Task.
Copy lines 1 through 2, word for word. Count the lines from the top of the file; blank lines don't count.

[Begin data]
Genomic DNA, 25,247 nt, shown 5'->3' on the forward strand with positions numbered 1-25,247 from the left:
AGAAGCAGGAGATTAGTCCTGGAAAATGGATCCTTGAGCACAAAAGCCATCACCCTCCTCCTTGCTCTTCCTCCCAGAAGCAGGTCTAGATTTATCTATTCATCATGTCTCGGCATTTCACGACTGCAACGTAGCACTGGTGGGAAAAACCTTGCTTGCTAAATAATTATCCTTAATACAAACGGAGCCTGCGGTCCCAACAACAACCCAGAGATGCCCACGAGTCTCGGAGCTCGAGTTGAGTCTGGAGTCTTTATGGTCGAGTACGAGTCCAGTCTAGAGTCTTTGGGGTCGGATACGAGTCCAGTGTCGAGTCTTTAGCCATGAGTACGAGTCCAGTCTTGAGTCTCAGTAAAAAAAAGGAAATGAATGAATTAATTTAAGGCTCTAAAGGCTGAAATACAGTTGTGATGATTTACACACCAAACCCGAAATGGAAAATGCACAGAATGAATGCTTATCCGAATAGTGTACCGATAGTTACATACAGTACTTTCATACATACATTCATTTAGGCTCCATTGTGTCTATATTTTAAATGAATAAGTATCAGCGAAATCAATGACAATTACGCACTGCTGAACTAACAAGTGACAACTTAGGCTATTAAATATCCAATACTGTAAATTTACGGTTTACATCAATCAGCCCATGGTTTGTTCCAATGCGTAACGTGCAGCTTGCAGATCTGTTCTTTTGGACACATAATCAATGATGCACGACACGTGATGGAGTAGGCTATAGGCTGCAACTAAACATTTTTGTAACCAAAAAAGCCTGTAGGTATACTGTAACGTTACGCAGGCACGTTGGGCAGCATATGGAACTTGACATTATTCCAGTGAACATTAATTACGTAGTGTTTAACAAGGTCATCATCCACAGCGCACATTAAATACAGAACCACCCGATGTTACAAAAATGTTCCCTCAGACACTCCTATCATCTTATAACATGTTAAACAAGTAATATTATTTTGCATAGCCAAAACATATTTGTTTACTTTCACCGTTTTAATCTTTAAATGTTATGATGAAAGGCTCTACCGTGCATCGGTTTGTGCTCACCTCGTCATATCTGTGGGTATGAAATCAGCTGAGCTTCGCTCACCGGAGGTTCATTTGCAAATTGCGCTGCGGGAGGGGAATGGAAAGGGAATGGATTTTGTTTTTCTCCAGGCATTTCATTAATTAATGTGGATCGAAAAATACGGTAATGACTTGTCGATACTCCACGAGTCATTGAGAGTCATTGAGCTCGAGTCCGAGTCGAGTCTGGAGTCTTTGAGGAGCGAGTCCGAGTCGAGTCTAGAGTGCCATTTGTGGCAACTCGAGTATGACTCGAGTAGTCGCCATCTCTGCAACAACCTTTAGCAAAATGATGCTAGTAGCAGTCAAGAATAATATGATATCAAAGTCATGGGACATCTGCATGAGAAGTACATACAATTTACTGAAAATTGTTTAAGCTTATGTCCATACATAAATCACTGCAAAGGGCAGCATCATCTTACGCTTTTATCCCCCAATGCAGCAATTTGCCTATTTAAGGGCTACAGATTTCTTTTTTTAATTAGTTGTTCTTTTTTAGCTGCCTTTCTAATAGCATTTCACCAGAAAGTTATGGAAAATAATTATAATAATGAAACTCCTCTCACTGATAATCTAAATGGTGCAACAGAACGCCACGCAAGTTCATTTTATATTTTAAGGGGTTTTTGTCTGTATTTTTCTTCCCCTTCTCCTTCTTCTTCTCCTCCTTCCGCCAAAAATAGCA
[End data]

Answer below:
Genomic DNA, 25,247 nt, shown 5'->3' on the forward strand with positions numbered 1-25,247 from the left:
AGAAGCAGGAGATTAGTCCTGGAAAATGGATCCTTGAGCACAAAAGCCATCACCCTCCTCCTTGCTCTTCCTCCCAGAAGCAGGTCTAGATTTATCTATTCATCATGTCTCGGCATTTCACGACTGCAACGTAGCACTGGTGGGAAAAACCTTGCTTGCTAAATAATTATCCTTAATACAAACGGAGCCTGCGGTCCCAACAACAACCCAGAGATGCCCACGAGTCTCGGAGCTCGAGTTGAGTCTGGAGTCTTTATGGTCGAGTACGAGTCCAGTCTAGAGTCTTTGGGGTCGGATACGAGTCCAGTGTCGAGTCTTTAGCCATGAGTACGAGTCCAGTCTTGAGTCTCAGTAAAAAAAAGGAAATGAATGAATTAATTTAAGGCTCTAAAGGCTGAAATACAGTTGTGATGATTTACACACCAAACCCGAAATGGAAAATGCACAGAATGAATGCTTATCCGAATAGTGTACCGATAGTTACATACAGTACTTTCATACATACATTCATTTAGGCTCCATTGTGTCTATATTTTAAATGAATAAGTATCAGCGAAATCAATGACAATTACGCACTGCTGAACTAACAAGTGACAACTTAGGCTATTAAATATCCAATACTGTAAATTTACGGTTTACATCAATCAGCCCATGGTTTGTTCCAATGCGTAACGTGCAGCTTGCAGATCTGTTCTTTTGGACACATAATCAATGATGCACGACACGTGATGGAGTAGGCTATAGGCTGCAACTAAACATTTTTGTAACCAAAAAAGCCTGTAGGTATACTGTAACGTTACGCAGGCACGTTGGGCAGCATATGGAACTTGACATTATTCCAGTGAACATTAATTACGTAGTGTTTAACAAGGTCATCATCCACAGCGCACATTAAATACAGAACCACCCGATGTTACAAAAATGTTCCCTCAGACACTCCTATCATCTTATAACATGTTAAACAAGTAATATTATTTTGCATAGCCAAAACATATTTGTTTACTTTCACCGTTTTAATCTTTAAATGTTATGATGAAAGGCTCTACCGTGCATCGGTTTGTGCTCACCTCGTCATATCTGTGGGTATGAAATCAGCTGAGCTTCGCTCACCGGAGGTTCATTTGCAAATTGCGCTGCGGGAGGGGAATGGAAAGGGAATGGATTTTGTTTTTCTCCAGGCATTTCATTAATTAATGTGGATCGAAAAATACGGTAATGACTTGTCGATACTCCACGAGTCATTGAGAGTCATTGAGCTCGAGTCCGAGTCGAGTCTGGAGTCTTTGAGGAGCGAGTCCGAGTCGAGTCTAGAGTGCCATTTGTGGCAACTCGAGTATGACTCGAGTAGTCGCCATCTCTGCAACAACCTTTAGCAAAATGATGCTAGTAGCAGTCAAGAATAATATGATATCAAAGTCATGGGACATCTGCATGAGAAGTACATACAATTTACTGAAAATTGTTTAAGCTTATGTCCATACATAAATCACTGCAAAGGGCAGCATCATCTTACGCTTTTATCCCCCAATGCAGCAATTTGCCTATTTAAGGGCTACAGATTTCTTTTTTTAATTAGTTGTTCTTTTTTAGCTGCCTTTCTAATAGCATTTCACCAGAAAGTTATGGAAAATAATTATAATAATGAAACTCCTCTCACTGATAATCTAAATGGTGCAACAGAACGCCACGCAAGTTCATTTTATATTTTAAGGGGTTTTTGTCTGTATTTTTCTTCCCCTTCTCCTTCTTCTTCTCCTCCTTCCGCCAAAAATAGCA